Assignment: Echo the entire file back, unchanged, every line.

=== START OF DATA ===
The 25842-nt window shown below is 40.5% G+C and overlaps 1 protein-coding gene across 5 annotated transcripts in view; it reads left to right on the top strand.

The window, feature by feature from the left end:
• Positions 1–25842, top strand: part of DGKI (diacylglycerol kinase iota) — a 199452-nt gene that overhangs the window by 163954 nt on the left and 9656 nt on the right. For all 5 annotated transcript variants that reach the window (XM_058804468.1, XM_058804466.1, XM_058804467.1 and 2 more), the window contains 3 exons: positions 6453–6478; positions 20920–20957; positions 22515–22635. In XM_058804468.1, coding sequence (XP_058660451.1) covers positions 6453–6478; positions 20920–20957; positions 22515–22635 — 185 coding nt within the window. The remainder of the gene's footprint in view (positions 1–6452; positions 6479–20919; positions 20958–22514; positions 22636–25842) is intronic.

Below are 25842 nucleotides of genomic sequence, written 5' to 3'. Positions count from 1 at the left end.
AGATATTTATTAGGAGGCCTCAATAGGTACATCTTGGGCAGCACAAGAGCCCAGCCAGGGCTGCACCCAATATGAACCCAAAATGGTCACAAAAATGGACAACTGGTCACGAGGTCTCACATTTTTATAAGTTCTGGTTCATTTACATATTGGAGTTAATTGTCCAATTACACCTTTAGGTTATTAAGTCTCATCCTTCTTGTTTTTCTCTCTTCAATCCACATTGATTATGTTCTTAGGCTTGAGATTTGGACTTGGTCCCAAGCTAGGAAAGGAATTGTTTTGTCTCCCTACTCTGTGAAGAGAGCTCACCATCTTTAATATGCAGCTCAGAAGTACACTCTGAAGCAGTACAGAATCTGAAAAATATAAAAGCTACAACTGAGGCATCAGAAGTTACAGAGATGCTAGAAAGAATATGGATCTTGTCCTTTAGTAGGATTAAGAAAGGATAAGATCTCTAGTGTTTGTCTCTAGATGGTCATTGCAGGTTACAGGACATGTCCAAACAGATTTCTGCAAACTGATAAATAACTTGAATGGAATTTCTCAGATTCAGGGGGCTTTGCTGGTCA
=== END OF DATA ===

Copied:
The 25842-nt window shown below is 40.5% G+C and overlaps 1 protein-coding gene across 5 annotated transcripts in view; it reads left to right on the top strand.

The window, feature by feature from the left end:
• Positions 1–25842, top strand: part of DGKI (diacylglycerol kinase iota) — a 199452-nt gene that overhangs the window by 163954 nt on the left and 9656 nt on the right. For all 5 annotated transcript variants that reach the window (XM_058804468.1, XM_058804466.1, XM_058804467.1 and 2 more), the window contains 3 exons: positions 6453–6478; positions 20920–20957; positions 22515–22635. In XM_058804468.1, coding sequence (XP_058660451.1) covers positions 6453–6478; positions 20920–20957; positions 22515–22635 — 185 coding nt within the window. The remainder of the gene's footprint in view (positions 1–6452; positions 6479–20919; positions 20958–22514; positions 22636–25842) is intronic.

Below are 25842 nucleotides of genomic sequence, written 5' to 3'. Positions count from 1 at the left end.
AGATATTTATTAGGAGGCCTCAATAGGTACATCTTGGGCAGCACAAGAGCCCAGCCAGGGCTGCACCCAATATGAACCCAAAATGGTCACAAAAATGGACAACTGGTCACGAGGTCTCACATTTTTATAAGTTCTGGTTCATTTACATATTGGAGTTAATTGTCCAATTACACCTTTAGGTTATTAAGTCTCATCCTTCTTGTTTTTCTCTCTTCAATCCACATTGATTATGTTCTTAGGCTTGAGATTTGGACTTGGTCCCAAGCTAGGAAAGGAATTGTTTTGTCTCCCTACTCTGTGAAGAGAGCTCACCATCTTTAATATGCAGCTCAGAAGTACACTCTGAAGCAGTACAGAATCTGAAAAATATAAAAGCTACAACTGAGGCATCAGAAGTTACAGAGATGCTAGAAAGAATATGGATCTTGTCCTTTAGTAGGATTAAGAAAGGATAAGATCTCTAGTGTTTGTCTCTAGATGGTCATTGCAGGTTACAGGACATGTCCAAACAGATTTCTGCAAACTGATAAATAACTTGAATGGAATTTCTCAGATTCAGGGGGCTTTGCTGGTCA